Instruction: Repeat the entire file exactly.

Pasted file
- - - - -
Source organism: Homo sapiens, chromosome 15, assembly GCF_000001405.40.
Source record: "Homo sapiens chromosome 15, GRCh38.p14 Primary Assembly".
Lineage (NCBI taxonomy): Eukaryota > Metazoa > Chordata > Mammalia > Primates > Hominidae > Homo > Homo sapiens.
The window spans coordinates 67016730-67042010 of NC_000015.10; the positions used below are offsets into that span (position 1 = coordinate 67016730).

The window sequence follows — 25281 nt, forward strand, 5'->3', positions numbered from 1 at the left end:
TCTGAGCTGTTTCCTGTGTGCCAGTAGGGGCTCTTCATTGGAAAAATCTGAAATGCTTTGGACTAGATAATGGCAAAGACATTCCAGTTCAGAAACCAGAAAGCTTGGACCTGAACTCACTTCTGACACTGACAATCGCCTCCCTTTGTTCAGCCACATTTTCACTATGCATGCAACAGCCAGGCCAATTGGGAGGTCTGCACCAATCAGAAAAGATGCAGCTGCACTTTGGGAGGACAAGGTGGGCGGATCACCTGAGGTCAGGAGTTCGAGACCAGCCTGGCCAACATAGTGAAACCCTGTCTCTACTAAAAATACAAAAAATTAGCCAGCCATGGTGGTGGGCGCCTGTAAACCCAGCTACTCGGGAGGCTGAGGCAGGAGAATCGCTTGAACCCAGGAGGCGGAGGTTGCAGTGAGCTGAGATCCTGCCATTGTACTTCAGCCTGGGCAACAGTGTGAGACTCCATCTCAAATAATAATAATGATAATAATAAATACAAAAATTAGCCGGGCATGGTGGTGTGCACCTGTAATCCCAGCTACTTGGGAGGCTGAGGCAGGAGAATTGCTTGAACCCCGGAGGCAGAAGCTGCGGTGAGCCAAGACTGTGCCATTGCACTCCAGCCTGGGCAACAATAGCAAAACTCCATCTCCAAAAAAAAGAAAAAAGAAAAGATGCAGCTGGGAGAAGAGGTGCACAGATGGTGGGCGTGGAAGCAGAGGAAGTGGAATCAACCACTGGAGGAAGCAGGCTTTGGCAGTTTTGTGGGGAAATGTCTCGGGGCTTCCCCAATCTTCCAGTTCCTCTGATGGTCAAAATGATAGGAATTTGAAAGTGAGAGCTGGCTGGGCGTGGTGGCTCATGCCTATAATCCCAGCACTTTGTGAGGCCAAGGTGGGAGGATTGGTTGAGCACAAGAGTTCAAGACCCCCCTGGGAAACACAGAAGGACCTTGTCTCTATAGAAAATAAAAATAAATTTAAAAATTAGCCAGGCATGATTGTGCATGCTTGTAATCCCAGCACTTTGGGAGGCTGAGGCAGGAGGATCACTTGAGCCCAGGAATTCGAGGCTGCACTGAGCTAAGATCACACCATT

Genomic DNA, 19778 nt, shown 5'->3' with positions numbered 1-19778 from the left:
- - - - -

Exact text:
Source organism: Homo sapiens, chromosome 15, assembly GCF_000001405.40.
Source record: "Homo sapiens chromosome 15, GRCh38.p14 Primary Assembly".
Lineage (NCBI taxonomy): Eukaryota > Metazoa > Chordata > Mammalia > Primates > Hominidae > Homo > Homo sapiens.
The window spans coordinates 67016730-67042010 of NC_000015.10; the positions used below are offsets into that span (position 1 = coordinate 67016730).

The window sequence follows — 25281 nt, forward strand, 5'->3', positions numbered from 1 at the left end:
TCTGAGCTGTTTCCTGTGTGCCAGTAGGGGCTCTTCATTGGAAAAATCTGAAATGCTTTGGACTAGATAATGGCAAAGACATTCCAGTTCAGAAACCAGAAAGCTTGGACCTGAACTCACTTCTGACACTGACAATCGCCTCCCTTTGTTCAGCCACATTTTCACTATGCATGCAACAGCCAGGCCAATTGGGAGGTCTGCACCAATCAGAAAAGATGCAGCTGCACTTTGGGAGGACAAGGTGGGCGGATCACCTGAGGTCAGGAGTTCGAGACCAGCCTGGCCAACATAGTGAAACCCTGTCTCTACTAAAAATACAAAAAATTAGCCAGCCATGGTGGTGGGCGCCTGTAAACCCAGCTACTCGGGAGGCTGAGGCAGGAGAATCGCTTGAACCCAGGAGGCGGAGGTTGCAGTGAGCTGAGATCCTGCCATTGTACTTCAGCCTGGGCAACAGTGTGAGACTCCATCTCAAATAATAATAATGATAATAATAAATACAAAAATTAGCCGGGCATGGTGGTGTGCACCTGTAATCCCAGCTACTTGGGAGGCTGAGGCAGGAGAATTGCTTGAACCCCGGAGGCAGAAGCTGCGGTGAGCCAAGACTGTGCCATTGCACTCCAGCCTGGGCAACAATAGCAAAACTCCATCTCCAAAAAAAAGAAAAAAGAAAAGATGCAGCTGGGAGAAGAGGTGCACAGATGGTGGGCGTGGAAGCAGAGGAAGTGGAATCAACCACTGGAGGAAGCAGGCTTTGGCAGTTTTGTGGGGAAATGTCTCGGGGCTTCCCCAATCTTCCAGTTCCTCTGATGGTCAAAATGATAGGAATTTGAAAGTGAGAGCTGGCTGGGCGTGGTGGCTCATGCCTATAATCCCAGCACTTTGTGAGGCCAAGGTGGGAGGATTGGTTGAGCACAAGAGTTCAAGACCCCCCTGGGAAACACAGAAGGACCTTGTCTCTATAGAAAATAAAAATAAATTTAAAAATTAGCCAGGCATGATTGTGCATGCTTGTAATCCCAGCACTTTGGGAGGCTGAGGCAGGAGGATCACTTGAGCCCAGGAATTCGAGGCTGCACTGAGCTAAGATCACACCATT

Genomic DNA, 19778 nt, shown 5'->3' with positions numbered 1-19778 from the left: